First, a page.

Econintersect: Propublica has published a timeline that shows activities of the U.S. government to both control and to expand widespread surveillance of the activities of U.S. citizens and others around the world. The timeline covers 1978 to date. The starting point is the 1978 Foreign Intelligence Surveillance Act (FISA), which was enacted to prevent abuses uncovered by a post-Watergate senate investigation. It created a judicial panel from which review was required (by issue of warrants) for any electronic or physical surveillance or searches for the “purpose of the surveillance is to obtain foreign intelligence information.” The FISA court was referrred to in many discussions this past week, including the press conference held by the president.
Propublica reports (regarding FISA):
The court’s sessions and opinions are classified. The only information we have is a yearly report to the Senate documenting the number of “applications” made by the government. Since 1978, the court has approved thousands of applications – and rejected just 11.
There is not anything on the timeline for the next 23 years after 1978 until the US Patriot Act of 2001 expanded the scope of FISA to include purely domestic records. After that there is documented a flood of events as the Big Brother state took off – and many activities were initiated that apparently did not go through the FISA warrant process.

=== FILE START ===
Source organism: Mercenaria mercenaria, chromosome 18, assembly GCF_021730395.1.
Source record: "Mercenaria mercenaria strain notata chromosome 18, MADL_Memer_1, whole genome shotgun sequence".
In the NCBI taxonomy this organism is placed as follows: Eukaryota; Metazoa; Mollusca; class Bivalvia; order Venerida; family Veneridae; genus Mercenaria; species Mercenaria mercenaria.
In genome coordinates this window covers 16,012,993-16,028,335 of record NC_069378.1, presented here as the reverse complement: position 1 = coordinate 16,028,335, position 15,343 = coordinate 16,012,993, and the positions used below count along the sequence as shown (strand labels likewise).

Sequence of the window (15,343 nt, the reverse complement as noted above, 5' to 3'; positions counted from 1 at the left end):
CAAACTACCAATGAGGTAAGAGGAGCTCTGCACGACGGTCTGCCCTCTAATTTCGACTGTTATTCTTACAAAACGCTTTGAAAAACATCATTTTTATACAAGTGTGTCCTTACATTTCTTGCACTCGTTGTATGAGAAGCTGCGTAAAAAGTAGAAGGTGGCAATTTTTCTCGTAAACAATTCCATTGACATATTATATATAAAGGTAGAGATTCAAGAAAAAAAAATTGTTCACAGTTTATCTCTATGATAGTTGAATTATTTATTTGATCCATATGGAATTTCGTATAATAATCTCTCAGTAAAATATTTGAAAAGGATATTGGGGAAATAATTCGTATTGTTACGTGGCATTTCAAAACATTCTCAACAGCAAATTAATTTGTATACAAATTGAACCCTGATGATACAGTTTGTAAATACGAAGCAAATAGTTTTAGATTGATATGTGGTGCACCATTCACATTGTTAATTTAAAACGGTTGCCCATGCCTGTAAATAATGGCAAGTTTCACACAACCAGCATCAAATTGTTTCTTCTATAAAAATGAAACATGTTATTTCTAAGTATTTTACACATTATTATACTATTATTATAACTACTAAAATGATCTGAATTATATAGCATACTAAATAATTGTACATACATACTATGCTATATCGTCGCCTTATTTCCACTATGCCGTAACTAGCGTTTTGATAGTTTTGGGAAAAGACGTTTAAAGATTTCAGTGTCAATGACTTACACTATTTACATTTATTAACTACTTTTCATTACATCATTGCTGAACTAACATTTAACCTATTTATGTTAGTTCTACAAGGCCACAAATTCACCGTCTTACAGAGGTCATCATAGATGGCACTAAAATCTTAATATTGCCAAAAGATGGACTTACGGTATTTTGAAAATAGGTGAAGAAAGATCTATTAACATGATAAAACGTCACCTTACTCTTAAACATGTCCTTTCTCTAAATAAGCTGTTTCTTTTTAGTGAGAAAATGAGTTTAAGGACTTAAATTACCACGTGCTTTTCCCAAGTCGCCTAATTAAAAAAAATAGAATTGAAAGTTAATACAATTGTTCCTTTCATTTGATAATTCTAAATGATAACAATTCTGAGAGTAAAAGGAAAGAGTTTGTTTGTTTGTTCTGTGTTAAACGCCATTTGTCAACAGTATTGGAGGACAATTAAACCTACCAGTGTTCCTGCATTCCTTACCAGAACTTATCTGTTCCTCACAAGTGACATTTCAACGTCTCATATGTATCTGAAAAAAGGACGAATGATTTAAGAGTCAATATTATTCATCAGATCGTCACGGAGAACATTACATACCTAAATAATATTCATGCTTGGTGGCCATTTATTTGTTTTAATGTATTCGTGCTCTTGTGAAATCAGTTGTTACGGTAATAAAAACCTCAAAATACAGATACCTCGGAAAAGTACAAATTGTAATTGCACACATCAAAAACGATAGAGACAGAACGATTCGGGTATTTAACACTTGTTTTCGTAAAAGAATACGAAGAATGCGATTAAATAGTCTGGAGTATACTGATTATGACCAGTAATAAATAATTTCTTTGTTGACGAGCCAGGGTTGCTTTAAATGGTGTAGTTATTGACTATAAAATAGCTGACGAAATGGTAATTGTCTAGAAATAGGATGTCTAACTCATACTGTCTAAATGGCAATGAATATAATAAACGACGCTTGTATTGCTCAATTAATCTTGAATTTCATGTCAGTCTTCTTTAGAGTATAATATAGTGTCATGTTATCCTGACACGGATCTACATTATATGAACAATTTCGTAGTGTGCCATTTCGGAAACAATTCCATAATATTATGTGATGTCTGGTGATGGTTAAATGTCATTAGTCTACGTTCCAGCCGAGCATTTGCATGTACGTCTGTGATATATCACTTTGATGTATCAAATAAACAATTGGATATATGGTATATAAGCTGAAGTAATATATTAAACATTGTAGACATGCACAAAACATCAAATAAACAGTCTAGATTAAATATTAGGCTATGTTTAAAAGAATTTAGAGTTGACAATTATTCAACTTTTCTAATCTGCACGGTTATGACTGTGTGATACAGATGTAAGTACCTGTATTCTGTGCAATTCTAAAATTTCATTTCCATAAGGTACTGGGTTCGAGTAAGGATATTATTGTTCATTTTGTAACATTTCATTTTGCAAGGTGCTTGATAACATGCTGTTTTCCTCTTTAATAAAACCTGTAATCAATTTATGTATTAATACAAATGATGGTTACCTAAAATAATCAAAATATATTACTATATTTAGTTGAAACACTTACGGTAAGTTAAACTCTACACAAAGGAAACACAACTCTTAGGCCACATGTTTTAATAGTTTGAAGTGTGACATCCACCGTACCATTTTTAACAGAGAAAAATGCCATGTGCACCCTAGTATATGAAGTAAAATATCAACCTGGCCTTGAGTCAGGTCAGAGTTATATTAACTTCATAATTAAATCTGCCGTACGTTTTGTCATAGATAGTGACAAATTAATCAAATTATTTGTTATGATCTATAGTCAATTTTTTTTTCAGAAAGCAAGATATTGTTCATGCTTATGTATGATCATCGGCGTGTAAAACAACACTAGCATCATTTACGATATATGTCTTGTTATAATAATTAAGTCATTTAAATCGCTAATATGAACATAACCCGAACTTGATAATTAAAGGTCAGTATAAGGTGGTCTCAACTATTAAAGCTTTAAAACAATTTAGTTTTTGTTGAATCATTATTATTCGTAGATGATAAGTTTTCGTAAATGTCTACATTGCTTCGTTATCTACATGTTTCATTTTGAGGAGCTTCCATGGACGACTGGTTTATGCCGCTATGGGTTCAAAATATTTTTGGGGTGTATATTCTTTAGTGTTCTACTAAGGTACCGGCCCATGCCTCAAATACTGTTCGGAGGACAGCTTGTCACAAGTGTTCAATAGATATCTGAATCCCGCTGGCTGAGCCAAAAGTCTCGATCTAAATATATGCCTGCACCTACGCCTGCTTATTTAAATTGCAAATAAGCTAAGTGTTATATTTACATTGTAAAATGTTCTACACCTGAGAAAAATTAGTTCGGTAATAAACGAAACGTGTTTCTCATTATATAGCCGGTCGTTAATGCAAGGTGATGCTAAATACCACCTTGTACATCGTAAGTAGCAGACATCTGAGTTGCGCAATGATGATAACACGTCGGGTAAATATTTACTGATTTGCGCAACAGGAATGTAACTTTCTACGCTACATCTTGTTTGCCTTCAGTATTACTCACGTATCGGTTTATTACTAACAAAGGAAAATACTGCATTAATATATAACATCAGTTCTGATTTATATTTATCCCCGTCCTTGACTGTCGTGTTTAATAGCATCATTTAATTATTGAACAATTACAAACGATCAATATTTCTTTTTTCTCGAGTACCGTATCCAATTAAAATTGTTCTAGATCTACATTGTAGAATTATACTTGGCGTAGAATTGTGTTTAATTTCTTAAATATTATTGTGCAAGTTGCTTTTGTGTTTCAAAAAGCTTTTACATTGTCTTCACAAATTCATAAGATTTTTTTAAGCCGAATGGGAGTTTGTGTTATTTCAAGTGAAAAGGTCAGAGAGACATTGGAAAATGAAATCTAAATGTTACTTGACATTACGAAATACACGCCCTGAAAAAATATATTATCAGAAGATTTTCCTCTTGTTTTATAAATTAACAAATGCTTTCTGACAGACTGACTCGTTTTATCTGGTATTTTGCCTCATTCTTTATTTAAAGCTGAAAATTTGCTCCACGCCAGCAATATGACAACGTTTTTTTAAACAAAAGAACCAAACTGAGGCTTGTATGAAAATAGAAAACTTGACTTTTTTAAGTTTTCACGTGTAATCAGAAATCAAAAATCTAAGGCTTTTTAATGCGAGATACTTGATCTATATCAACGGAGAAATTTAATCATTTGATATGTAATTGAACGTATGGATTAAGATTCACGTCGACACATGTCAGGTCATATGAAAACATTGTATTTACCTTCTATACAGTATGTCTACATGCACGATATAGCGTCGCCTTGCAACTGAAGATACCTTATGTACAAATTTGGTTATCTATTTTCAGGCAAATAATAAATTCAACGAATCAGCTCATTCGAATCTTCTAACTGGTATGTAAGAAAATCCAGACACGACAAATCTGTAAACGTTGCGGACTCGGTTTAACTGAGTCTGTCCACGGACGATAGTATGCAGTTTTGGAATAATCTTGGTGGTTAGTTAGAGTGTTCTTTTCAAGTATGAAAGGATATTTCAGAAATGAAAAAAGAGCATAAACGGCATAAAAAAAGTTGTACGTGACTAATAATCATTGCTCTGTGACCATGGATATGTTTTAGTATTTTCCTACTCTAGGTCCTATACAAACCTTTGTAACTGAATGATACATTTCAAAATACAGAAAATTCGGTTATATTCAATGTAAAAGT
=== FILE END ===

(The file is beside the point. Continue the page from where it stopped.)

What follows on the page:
One of the timeline points is the 2007 authorization of Prism, discussed in a GEI News article yesterday.
Read the complete timeline at Propublica.
- Mass Surveillance in America: A Timeline of Loosening Laws and Practices (Cora Currier, Justin Elliott and Theodoric Meyer, ProPublica, 07 June 2013)
- Google: “What the — ?” (GEI News, 07 June 2013)
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